A member of the U.K. parliament named George Galloway responded to the bizarre machete attack in London, which some reports say killed a British soldier, with a quip on Twitter about U.K. foreign policy. "This sickening atrocity in London is exactly what we are paying the same kind of people to do in Syria," he wrote, provoking immediate controversy.
Galloway, who opposes his country's decision to support some rebel groups in Syria, seems to be arguing that those rebels are akin to the machete attackers. While it's not clear why the two men killed a third in the London neighborhood of Woolwich, one of them later said, with blood still on his hands, "The only reasons we have done this is because Muslims are dying every day. This British soldier is an eye for an eye a tooth for tooth."
Since making his comment, Galloway has been embroiled in a number of arguments on Twitter over the statement. He has dug in, saying that both Syrian rebels and the Woolwich attackers are "Al Qaeda followers. Sickening murderers. The kind we arm and pay for in Syria." When one Twitter user responded, "I don't think we go up to random people, run them over, then behead them," Galloway shot back, "no, we pay Al Qaeda to do so. In Syria."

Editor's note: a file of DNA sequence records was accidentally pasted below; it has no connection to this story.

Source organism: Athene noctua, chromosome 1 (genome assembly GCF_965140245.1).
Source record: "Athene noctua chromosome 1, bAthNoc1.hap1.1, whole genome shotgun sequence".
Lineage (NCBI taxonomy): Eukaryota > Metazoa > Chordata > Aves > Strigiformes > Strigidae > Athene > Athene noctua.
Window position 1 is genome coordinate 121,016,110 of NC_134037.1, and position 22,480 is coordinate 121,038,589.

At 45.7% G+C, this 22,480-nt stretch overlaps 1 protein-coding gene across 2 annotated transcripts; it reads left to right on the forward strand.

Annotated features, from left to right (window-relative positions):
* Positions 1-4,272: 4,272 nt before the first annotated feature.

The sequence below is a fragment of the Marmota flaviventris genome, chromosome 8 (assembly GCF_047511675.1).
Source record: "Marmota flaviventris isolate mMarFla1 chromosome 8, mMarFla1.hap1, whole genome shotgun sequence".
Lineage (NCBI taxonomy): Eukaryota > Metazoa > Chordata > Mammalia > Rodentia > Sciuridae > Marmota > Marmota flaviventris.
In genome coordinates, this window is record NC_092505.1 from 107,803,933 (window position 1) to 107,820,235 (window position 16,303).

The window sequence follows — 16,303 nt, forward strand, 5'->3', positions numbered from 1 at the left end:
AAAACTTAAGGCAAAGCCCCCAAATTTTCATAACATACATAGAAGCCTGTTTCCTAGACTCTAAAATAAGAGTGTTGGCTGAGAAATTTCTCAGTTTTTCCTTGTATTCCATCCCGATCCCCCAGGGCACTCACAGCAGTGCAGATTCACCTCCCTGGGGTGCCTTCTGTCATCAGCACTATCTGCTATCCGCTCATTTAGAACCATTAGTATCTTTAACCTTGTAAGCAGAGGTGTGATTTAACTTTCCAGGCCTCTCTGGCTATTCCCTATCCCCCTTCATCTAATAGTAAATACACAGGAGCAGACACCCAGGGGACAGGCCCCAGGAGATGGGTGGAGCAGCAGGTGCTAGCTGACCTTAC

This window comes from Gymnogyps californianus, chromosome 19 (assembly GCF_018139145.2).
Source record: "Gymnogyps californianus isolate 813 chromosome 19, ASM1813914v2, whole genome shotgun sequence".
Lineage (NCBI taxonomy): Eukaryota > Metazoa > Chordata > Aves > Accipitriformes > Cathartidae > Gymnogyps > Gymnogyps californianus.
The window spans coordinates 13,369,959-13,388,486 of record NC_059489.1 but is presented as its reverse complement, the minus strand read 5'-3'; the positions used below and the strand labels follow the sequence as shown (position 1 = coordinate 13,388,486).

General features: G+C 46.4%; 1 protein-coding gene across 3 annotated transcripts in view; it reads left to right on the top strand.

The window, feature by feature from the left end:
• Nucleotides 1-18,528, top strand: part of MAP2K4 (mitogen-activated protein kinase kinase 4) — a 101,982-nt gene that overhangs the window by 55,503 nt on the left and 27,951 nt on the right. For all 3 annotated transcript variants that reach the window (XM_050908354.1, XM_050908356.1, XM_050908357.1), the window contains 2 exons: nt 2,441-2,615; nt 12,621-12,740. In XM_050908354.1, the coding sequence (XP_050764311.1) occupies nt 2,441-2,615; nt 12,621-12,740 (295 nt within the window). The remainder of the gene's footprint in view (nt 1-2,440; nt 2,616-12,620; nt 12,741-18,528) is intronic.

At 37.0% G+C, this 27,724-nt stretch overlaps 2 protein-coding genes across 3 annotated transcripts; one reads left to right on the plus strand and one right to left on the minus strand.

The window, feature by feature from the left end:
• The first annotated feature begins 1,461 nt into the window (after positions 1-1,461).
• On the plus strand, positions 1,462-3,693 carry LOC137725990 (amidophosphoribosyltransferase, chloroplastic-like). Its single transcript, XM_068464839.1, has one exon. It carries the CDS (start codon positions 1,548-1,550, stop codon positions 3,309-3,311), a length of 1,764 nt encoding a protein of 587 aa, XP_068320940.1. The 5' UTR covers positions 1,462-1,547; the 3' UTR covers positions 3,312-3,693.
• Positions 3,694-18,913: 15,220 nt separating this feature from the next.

Western governments have indeed worried that funding intended for moderate Syrian rebel groups might end up in the hands of extremists, such as the al-Qaeda-allied group Jabhat al-Nusra. And some rebels have committed atrocities. Still, it seems a stretch to suggest that the U.K. government is paying Syrian opposition groups specifically to kill civilians or that it is seeking to fund al-Qaeda affiliates.
Galloway has a history of controversial remarks on U.K. foreign policy in the Middle East. In 2003, as the Iraq War divided U.K. politics, Galloway was formally expelled from the Labour Party on charges of "inciting Arabs to fight British troops" (the weird wording of that will be clearer in a moment) and "inciting British troops to defy orders." Galloway made his offending statements on Abu Dhabi TV, when he urged British troops to disobey "illegal orders," which he apparently saw as applying to the entire war, and seemed to suggest that neighboring Middle Eastern states should come to Iraq's defense. "Why don't Arabs do something for the Iraqis?" he asked. "Where are the Arab armies? We wonder when the Arab leaders wake up? When are they going to stand by the Iraqi people?"
He's also referred to Syrian President Bashar al-Assad's regime as "the last castle of Arab dignity."
Labour Party leader Ed Miliband, after a recent spat with Galloway, made clear that he will try to unseat him in the next election.